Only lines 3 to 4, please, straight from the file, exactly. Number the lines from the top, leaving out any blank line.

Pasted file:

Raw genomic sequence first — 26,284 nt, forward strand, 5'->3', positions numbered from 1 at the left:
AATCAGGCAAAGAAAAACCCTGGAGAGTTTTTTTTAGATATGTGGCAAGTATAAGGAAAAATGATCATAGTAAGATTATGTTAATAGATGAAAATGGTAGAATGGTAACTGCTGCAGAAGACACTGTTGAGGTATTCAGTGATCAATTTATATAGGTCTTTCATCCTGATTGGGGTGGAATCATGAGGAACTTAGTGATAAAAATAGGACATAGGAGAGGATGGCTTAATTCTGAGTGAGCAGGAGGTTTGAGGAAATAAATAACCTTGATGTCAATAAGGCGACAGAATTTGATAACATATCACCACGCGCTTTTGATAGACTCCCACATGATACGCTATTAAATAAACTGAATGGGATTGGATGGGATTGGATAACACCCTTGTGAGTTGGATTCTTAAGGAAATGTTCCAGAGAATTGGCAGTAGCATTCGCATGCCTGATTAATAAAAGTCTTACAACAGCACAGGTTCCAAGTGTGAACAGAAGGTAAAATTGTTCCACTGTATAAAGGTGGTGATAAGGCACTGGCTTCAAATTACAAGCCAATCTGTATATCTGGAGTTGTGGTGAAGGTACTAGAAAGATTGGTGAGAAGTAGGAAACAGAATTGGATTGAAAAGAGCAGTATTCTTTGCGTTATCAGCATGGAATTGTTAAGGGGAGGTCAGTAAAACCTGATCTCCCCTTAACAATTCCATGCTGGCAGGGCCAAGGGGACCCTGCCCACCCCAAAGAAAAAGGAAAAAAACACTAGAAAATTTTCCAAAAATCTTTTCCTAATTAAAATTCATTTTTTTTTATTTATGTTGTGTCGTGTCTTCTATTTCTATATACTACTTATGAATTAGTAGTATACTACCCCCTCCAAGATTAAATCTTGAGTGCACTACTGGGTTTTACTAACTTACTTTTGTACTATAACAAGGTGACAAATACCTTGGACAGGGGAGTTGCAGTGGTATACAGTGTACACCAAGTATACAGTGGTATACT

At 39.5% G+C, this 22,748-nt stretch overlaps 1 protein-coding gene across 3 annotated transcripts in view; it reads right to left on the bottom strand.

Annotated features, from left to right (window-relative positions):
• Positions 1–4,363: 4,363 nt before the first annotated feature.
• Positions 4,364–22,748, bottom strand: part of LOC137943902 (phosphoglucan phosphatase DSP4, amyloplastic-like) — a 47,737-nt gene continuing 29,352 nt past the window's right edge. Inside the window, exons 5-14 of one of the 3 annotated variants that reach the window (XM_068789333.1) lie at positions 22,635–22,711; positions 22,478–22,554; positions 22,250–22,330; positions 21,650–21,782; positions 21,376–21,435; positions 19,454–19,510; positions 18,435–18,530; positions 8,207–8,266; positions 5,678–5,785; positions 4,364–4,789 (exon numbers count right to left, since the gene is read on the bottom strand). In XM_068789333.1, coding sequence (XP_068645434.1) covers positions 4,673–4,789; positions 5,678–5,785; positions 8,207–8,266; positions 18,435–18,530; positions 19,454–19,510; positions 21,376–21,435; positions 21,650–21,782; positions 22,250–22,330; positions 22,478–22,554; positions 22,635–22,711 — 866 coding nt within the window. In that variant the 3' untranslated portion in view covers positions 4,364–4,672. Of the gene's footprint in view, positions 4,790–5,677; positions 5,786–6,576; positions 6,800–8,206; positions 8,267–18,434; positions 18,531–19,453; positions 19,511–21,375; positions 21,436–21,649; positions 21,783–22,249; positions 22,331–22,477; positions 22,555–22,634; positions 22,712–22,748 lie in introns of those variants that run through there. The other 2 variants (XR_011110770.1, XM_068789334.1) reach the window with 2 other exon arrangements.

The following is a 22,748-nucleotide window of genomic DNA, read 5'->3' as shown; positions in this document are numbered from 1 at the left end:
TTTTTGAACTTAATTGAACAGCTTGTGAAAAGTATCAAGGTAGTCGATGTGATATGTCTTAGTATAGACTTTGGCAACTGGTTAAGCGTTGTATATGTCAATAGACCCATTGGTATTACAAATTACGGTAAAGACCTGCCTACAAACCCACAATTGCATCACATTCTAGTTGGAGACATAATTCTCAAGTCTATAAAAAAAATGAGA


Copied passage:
At 39.5% G+C, this 22,748-nt stretch overlaps 1 protein-coding gene across 3 annotated transcripts in view; it reads right to left on the bottom strand.

Annotated features, from left to right (window-relative positions):